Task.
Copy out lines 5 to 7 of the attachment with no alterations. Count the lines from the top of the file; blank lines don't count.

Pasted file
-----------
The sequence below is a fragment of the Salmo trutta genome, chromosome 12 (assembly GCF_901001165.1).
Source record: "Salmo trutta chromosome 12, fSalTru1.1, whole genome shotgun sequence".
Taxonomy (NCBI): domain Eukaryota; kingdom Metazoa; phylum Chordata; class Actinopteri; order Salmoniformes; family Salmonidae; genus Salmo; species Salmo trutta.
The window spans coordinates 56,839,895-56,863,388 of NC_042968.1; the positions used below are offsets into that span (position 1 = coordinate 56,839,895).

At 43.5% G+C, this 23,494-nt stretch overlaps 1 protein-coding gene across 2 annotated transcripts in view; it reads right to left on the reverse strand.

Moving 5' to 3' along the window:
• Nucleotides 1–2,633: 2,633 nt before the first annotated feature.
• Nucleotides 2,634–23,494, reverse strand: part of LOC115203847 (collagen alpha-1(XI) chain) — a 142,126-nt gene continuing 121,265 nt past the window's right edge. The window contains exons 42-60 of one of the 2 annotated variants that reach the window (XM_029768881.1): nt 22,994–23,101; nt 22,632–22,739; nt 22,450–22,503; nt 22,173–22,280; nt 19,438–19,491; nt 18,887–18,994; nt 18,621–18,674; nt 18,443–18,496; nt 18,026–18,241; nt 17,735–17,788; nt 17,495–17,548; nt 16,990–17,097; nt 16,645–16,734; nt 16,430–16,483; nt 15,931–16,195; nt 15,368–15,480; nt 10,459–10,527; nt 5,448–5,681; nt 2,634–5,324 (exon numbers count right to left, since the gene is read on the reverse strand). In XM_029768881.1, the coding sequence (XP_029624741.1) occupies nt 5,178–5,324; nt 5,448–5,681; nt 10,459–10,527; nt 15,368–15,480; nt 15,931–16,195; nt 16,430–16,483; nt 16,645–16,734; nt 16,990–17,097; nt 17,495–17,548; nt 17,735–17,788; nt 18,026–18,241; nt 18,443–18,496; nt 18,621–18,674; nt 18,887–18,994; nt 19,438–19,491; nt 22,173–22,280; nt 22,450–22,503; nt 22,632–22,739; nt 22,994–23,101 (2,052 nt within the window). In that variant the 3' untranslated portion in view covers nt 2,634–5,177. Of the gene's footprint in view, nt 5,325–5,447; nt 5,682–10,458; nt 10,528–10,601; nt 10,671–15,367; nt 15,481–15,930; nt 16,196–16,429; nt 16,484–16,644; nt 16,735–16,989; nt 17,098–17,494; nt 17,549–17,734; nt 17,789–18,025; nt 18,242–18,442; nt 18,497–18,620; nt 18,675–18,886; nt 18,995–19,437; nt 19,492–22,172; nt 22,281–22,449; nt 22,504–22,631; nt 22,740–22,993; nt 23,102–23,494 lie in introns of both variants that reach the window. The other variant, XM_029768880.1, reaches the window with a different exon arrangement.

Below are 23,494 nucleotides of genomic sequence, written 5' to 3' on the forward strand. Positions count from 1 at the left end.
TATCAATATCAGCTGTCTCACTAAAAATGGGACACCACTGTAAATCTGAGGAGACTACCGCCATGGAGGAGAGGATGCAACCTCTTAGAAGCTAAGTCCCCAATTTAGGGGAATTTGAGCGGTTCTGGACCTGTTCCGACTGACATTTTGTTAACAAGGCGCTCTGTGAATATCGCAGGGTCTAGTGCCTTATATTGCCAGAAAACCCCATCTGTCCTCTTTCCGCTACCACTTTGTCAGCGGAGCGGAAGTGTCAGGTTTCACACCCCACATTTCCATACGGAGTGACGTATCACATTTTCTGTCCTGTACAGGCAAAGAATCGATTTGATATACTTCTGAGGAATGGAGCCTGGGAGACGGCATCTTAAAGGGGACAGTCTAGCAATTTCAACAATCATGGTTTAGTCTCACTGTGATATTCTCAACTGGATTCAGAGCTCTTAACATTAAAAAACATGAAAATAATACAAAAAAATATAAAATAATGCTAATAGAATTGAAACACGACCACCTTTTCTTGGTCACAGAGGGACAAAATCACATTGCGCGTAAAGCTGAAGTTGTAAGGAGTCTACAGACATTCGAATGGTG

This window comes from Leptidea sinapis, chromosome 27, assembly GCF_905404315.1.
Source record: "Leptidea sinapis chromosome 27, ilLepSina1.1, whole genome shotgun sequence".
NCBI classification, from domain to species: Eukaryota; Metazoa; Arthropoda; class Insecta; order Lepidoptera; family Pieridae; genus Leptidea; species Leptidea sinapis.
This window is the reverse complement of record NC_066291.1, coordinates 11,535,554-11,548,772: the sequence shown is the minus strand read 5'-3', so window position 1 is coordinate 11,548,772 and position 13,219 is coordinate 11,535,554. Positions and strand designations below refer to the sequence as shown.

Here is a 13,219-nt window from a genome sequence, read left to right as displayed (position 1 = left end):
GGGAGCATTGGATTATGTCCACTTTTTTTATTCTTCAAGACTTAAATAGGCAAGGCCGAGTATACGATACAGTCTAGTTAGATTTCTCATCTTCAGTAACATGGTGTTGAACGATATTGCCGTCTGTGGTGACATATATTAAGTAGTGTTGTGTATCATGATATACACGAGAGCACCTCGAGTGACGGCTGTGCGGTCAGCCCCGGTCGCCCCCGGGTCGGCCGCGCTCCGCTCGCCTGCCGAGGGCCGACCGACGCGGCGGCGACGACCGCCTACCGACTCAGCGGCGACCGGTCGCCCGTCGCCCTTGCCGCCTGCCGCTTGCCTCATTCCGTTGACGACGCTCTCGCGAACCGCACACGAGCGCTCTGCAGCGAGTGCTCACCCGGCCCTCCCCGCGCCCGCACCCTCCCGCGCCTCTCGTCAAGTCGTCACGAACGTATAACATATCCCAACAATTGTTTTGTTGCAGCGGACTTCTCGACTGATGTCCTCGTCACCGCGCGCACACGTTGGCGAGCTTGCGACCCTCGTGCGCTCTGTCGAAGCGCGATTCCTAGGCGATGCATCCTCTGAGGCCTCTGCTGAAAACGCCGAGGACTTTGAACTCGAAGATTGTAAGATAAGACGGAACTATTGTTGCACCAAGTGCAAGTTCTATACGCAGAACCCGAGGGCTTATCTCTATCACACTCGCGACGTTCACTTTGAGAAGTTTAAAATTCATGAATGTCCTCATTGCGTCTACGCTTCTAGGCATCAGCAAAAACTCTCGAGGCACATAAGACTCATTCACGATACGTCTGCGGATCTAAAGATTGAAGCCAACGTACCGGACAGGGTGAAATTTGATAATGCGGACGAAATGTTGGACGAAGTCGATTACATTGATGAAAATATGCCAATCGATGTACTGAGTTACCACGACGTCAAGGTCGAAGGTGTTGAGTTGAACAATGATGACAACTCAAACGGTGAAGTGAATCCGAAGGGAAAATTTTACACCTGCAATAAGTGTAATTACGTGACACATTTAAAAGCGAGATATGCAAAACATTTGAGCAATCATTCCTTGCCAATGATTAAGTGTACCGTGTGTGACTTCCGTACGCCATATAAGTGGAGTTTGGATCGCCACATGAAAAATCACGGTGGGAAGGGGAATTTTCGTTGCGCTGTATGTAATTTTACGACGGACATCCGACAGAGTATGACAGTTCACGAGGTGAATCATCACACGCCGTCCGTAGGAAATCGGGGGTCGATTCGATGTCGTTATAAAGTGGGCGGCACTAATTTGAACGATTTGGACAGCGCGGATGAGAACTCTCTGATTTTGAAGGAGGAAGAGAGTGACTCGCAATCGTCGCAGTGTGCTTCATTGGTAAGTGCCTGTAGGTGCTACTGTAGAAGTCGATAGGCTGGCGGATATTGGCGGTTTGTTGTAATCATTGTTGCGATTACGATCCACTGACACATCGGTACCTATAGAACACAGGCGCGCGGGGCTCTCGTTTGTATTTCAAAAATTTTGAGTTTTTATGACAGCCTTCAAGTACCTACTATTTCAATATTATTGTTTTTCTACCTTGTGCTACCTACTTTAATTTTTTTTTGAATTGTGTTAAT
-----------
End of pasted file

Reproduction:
At 43.5% G+C, this 23,494-nt stretch overlaps 1 protein-coding gene across 2 annotated transcripts in view; it reads right to left on the reverse strand.

Moving 5' to 3' along the window:
• Nucleotides 1–2,633: 2,633 nt before the first annotated feature.